You cannot underestimate the power of simply talking to your baby as the day goes on. Simply narrating aloud whatever task you happen to be putting your hands to is a great way to teach baby. As you do this, look for examples of opposites in your every day life. For example:

Open and Closed

     There are plenty of things in a day that you open and close. The dishwasher door, cupboards, toys with lids, etc. As you go about the day or play with your baby, repeat the action of opening and closing the item and simply say "Open", "Closed". You might also use your hands and chant this common child tune:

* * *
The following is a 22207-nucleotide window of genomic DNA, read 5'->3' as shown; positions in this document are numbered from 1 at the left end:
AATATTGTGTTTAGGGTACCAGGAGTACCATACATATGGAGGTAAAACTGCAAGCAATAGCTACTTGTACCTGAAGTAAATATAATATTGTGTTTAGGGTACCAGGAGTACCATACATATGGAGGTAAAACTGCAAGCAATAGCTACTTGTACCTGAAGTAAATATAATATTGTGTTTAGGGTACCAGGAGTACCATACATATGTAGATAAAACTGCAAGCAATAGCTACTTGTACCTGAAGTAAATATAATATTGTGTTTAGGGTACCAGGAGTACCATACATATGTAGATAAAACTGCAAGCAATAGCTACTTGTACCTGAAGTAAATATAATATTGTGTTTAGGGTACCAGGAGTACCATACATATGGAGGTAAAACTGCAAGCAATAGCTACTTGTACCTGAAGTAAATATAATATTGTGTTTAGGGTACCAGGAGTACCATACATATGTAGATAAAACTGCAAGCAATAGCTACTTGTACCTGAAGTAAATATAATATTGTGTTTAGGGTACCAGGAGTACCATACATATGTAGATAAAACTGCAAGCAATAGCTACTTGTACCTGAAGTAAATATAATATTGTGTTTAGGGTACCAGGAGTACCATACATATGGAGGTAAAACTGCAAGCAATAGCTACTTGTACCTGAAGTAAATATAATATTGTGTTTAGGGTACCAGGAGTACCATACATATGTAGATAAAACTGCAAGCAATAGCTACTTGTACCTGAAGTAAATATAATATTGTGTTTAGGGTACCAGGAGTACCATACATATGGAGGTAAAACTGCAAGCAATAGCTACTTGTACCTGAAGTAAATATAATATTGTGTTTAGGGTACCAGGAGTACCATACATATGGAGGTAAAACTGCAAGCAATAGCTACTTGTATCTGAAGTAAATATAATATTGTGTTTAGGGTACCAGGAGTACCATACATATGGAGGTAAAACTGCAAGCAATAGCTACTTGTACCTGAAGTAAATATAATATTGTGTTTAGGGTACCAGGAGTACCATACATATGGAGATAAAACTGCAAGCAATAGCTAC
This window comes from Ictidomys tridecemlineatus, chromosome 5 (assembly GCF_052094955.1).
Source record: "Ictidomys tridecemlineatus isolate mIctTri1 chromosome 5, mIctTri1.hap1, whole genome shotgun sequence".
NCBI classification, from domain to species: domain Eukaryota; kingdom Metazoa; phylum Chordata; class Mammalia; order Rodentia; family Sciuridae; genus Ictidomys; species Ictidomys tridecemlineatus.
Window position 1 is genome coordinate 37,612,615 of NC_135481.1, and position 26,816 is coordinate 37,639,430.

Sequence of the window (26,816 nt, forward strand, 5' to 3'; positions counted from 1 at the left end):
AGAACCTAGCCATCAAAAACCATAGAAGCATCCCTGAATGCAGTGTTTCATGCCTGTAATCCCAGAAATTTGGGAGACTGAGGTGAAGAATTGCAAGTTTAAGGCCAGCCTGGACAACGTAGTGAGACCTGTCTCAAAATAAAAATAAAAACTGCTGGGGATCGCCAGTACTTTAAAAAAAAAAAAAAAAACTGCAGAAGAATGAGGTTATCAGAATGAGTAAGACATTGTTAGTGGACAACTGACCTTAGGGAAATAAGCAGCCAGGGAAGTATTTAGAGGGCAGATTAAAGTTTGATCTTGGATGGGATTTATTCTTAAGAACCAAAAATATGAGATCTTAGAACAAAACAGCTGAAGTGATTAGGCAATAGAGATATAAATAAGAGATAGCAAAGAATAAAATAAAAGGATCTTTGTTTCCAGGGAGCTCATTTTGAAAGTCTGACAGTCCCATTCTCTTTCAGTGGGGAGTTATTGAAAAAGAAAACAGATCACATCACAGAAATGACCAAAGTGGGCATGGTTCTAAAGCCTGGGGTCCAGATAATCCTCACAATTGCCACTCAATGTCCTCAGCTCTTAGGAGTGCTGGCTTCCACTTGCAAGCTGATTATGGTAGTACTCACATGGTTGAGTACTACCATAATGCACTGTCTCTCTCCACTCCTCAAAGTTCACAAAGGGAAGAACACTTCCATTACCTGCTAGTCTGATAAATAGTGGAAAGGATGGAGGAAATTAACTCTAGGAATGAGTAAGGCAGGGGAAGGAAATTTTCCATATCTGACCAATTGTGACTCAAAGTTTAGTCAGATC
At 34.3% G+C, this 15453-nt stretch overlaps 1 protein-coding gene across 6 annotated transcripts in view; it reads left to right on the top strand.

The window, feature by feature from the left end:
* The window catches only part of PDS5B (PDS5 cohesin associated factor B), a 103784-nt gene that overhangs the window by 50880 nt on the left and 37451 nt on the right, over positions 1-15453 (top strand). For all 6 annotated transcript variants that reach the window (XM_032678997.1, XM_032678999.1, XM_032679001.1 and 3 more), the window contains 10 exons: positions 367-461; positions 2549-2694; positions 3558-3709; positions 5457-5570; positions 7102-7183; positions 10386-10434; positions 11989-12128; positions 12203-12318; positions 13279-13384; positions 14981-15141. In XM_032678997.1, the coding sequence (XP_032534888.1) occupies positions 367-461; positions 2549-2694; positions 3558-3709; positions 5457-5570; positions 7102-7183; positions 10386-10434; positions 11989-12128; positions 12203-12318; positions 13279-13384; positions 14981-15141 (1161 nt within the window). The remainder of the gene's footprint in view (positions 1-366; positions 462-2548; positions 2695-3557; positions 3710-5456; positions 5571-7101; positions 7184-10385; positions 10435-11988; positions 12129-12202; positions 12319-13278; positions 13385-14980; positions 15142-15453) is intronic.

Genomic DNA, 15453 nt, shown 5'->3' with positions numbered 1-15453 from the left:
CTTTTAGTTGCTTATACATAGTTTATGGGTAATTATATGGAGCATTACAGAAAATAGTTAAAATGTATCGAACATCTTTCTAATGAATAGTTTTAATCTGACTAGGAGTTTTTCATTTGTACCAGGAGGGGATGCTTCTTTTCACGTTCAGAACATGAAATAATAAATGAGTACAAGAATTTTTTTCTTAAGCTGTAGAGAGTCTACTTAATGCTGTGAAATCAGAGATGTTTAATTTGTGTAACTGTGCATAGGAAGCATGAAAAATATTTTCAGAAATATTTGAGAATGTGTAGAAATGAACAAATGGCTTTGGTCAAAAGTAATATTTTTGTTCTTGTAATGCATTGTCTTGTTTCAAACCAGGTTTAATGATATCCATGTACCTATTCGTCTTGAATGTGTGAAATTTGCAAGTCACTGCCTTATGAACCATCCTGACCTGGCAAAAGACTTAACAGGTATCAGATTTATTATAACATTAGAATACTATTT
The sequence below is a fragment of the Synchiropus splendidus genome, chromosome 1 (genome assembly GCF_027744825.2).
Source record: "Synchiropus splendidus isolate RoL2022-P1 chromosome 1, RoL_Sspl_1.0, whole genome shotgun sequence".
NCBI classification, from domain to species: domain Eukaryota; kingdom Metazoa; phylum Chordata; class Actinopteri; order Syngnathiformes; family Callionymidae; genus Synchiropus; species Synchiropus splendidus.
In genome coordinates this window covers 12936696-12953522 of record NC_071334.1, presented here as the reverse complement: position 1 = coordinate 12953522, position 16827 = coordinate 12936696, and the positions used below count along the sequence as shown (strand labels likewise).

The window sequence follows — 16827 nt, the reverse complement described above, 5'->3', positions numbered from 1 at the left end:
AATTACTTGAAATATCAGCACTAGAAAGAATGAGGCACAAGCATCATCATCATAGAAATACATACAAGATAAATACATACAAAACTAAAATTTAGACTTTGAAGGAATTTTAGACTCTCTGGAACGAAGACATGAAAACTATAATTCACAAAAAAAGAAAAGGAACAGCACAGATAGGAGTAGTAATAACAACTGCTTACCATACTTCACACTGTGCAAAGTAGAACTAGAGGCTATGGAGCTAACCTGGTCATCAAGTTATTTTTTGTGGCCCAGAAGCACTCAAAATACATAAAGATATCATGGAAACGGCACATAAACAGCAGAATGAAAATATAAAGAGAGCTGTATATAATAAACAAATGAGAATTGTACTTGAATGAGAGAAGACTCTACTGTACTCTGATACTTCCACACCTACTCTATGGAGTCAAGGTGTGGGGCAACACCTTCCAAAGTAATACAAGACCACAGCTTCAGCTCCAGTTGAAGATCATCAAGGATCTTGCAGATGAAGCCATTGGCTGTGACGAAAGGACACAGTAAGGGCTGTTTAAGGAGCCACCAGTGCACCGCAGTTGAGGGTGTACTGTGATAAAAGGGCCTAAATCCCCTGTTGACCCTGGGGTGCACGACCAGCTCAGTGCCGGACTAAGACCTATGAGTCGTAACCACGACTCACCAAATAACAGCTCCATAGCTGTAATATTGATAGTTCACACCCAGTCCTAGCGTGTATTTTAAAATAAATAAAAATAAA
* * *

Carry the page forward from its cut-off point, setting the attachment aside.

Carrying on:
Up and Down

      You can have lots of fun when you teach baby about up and down concepts and possibly get a bit of a workout to boot. You can do this by lifting your baby up high and then down low, repeating the words "Up" and "Down" as appropriate. Additionally, you can lie on your back, knees bent with feet planted on the floor. Position your baby on your legs and hold firmly under his arms with your hands. Lift your legs up and down, and say, "Up we go!", "Down we go!"

On and Off

       How many things can you think of that you turn off and on during the day? Light switches, televisions, radios, water spigots. Then also think about the things that you put on and off your baby; hats, socks, etc. These are all great times to illustrate the concepts of on and off in your baby's everyday world.